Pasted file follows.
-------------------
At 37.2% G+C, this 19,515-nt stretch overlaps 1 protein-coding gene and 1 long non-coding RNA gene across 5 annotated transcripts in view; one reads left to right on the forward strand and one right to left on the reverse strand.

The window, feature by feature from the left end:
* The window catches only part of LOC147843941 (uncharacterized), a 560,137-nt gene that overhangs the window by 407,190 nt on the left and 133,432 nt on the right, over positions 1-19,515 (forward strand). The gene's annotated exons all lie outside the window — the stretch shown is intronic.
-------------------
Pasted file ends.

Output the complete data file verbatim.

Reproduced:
At 37.2% G+C, this 19,515-nt stretch overlaps 1 protein-coding gene and 1 long non-coding RNA gene across 5 annotated transcripts in view; one reads left to right on the forward strand and one right to left on the reverse strand.

The window, feature by feature from the left end:
* The window catches only part of LOC147843941 (uncharacterized), a 560,137-nt gene that overhangs the window by 407,190 nt on the left and 133,432 nt on the right, over positions 1-19,515 (forward strand). The gene's annotated exons all lie outside the window — the stretch shown is intronic.